Before attacking a problem set or being introduced to a new concept, some students at San Francisco State University will pause during their science class to do something unusual: ponder life, write thoughts into a journal and share them with classmates. Why am I here? What am I contributing to this class? Who can I go to when times are tough?
While it’s not unexpected for humanities classes to incorporate self-reflection, such activities rarely find a place in science, technology, engineering and mathematics (STEM) — information-rich disciplines with skills and concepts that build on one another.
The thought of bringing expressive writing into STEM at SFSU came to Khanh Tran when he had an aha! moment while taking an ethnic studies class two years ago. Whereas the ethnic studies class was “all about my personal experience,” science courses are “about someone else’s — someone’s theory, someone’s discovery, someone’s knowledge,” says Tran, a SFSU biology and Asian-American studies major who is the youngest son of Vietnamese immigrants. Ethnic studies classes emphasize “what you know, what you can bring to the classroom.”
Every day, as Tran recalls, his ethnic studies professor Arlene Daus-Magbual began class by asking students a check-in question. On a scale of 1 to 10, how stressed do you feel? Name the animal you feel most aligned with. One student said she liked the check-ins because they didn’t simply ask what you know “but also how you’re feeling in the heart,” Tran says. The concept of a “heart check” was born. Tran wondered if this sort of activity — a brief time to consider values and purpose — could help first-generation students persist and succeed in STEM majors.
Tran shared his thinking with Imani Davis, an African-American classmate studying biology and ethnic studies. The idea resonated. “I never had someone in the sciences reflect who I was as a person,” Davis says. She began to wonder what if students were asked "Who is someone in the sciences you connect with or reflects the background you’re a part of?”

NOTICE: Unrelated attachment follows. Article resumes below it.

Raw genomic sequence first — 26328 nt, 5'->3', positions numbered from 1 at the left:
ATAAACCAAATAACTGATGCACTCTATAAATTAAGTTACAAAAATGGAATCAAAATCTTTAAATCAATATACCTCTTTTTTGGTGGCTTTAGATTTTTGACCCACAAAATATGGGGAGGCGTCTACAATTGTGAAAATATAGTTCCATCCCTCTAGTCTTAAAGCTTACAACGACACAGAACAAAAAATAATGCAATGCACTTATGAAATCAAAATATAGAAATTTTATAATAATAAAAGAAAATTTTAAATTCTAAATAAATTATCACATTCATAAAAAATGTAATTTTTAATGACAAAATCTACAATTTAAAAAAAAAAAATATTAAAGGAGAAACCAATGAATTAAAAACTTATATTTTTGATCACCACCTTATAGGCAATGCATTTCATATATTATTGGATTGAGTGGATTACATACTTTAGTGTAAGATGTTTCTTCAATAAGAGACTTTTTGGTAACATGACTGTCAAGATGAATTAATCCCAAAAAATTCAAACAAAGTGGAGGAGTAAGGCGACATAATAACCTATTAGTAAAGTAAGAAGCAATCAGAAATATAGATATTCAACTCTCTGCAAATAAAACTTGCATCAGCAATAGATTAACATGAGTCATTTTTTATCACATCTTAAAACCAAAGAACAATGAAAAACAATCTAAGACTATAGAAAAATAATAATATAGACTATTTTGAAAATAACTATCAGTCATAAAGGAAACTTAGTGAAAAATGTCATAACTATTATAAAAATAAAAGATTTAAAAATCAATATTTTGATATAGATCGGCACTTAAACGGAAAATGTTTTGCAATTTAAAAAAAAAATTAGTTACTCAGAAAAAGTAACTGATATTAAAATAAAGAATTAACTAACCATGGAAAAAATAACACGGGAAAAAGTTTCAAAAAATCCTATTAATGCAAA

Davis and Tran brought the idea to chemistry professor Alegra Eroy-Reveles, who helped them craft journaling questions for a peer-led program, known as Supplemental Instruction (SI), aimed at supporting students in large-lecture STEM courses. SI classes are open to all but particularly helpful for first-generation college students whose parents didn’t attend college, and students from ethnic groups underrepresented in STEM. The group conducted trial runs of the journaling in SI biology, chemistry and physics classes last spring.
Each week as class started, students spent five minutes reflecting on a provided question. They jotted thoughts into a composition book, then had the option of sharing insights and experiences with the class before returning their journals to the instructor. At first a few students balked at the activity, eager to dive straight into course material. Others hesitated because of shame or worry.
“We’re taught to think a bit more linearly [in STEM]...to not bring personality or thought or rationale into our classes,” says Sergio Ramirez, an SFSU senior who several years ago took the SI program and now serves as a class facilitator.
“At first I didn’t want to open up to anybody,” says Mireya Arreguin, a biology major. “I come from a Mexican family whose parents didn’t go to college, who didn’t even finish middle school. And it was like, why am I here? Am I the only one who’s trying to put up a face?”
If students didn’t feel like sharing, the instructors jumped in. “We answered the questions as well,” says Davis. “We didn’t want there to be a divide, like I’m the teacher and you’re the student. We were all peers.”
Before long students got more comfortable being honest about their struggles. “We all started opening up and liking it more,” Arreguin says. “It was actually enjoyable and stress-relieving.”
In end-of-semester evaluations, students gave feedback on their experience with the in-class journaling. Did it help their learning? Did it help them understand why they’re going to college?
“Overwhelmingly yes,” says Eroy-Reveles. “They want to do more.”
Some students said they wished their instructors had read what they’d written and given feedback week to week, like an interactive diary.
Reading through student responses, Eroy-Reveles and the team assumed the benefits of journaling would fall largely in the realm of self-affirmation. But actually less than a fifth of participants mentioned feeling affirmed. More than 85 percent noted gains from cognitive processing — taking the time to think deeply about themselves, “to look at their life, think about stress levels," says Eroy-Reveles. "That’s what led to greater meaning.”
This semester, about 320 students -- 16 of 23 SI classes (biology, chemistry, physics, math) -- are doing the in-class journaling. With this expanded participation, the team hopes to get a clearer picture of the activity’s impact. For example, does it help students earn better grades or stay in STEM or reduce stress levels? The project is called SEEP (Self-Empowering Expressive Purpose). It’s funded through SF BUILD (Building Infrastructure Leading to Diversity), a program the university launched in 2014 as part of the National Institutes of Health’s effort to diversify the biomedical workforce.
The self-reflection and journaling component helps students realize their sense of purpose, but it’s the peer-to-peer dialogue that brings affirmation.
“It provides hope and healing,” Tran says.